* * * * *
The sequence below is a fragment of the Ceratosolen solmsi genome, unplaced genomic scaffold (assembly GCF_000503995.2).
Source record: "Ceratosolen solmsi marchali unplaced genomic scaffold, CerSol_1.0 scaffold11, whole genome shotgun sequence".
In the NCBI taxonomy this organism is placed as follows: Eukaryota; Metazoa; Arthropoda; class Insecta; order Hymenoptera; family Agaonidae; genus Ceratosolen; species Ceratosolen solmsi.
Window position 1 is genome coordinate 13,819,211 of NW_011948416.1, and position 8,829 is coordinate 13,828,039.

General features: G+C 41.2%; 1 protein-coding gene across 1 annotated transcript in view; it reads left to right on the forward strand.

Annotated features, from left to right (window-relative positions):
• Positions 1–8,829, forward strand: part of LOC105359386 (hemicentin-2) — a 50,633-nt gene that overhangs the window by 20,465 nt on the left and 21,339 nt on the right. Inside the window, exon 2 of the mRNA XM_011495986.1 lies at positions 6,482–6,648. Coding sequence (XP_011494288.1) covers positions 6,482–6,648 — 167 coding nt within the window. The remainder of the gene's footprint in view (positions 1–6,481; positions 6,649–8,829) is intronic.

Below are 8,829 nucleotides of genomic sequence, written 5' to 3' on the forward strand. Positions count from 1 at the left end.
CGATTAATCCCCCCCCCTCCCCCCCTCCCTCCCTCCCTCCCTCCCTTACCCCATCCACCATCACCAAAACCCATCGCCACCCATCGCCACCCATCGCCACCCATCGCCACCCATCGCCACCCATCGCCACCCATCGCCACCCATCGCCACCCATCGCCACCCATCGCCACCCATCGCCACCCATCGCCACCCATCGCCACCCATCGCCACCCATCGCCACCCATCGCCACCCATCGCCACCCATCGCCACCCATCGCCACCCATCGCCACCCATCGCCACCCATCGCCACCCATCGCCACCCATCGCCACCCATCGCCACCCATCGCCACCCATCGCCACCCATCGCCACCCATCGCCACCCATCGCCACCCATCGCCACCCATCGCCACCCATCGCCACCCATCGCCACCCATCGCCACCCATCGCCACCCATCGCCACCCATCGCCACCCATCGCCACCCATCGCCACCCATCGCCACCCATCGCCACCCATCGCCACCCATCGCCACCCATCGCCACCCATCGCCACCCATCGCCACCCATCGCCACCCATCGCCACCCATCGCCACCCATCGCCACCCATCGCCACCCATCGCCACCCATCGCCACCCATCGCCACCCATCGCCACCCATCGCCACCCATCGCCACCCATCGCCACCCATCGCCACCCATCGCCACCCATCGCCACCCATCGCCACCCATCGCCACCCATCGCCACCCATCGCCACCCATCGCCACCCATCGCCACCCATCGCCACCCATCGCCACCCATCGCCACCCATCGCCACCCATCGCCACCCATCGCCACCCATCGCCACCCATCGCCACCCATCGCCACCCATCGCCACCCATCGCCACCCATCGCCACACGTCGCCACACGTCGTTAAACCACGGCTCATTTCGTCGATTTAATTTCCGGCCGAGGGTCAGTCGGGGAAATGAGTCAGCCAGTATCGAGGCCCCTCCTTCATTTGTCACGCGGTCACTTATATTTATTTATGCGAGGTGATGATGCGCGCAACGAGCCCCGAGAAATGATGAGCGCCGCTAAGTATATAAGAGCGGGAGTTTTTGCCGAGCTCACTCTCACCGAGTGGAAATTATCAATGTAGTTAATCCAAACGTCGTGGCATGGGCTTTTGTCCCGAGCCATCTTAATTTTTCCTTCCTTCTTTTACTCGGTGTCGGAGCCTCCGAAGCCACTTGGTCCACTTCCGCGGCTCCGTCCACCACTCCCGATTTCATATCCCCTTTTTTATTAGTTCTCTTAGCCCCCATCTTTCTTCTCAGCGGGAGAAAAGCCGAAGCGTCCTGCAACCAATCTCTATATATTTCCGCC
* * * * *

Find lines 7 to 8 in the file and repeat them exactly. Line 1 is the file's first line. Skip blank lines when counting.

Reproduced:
• Positions 1–8,829, forward strand: part of LOC105359386 (hemicentin-2) — a 50,633-nt gene that overhangs the window by 20,465 nt on the left and 21,339 nt on the right. Inside the window, exon 2 of the mRNA XM_011495986.1 lies at positions 6,482–6,648. Coding sequence (XP_011494288.1) covers positions 6,482–6,648 — 167 coding nt within the window. The remainder of the gene's footprint in view (positions 1–6,481; positions 6,649–8,829) is intronic.

Below are 8,829 nucleotides of genomic sequence, written 5' to 3' on the forward strand. Positions count from 1 at the left end.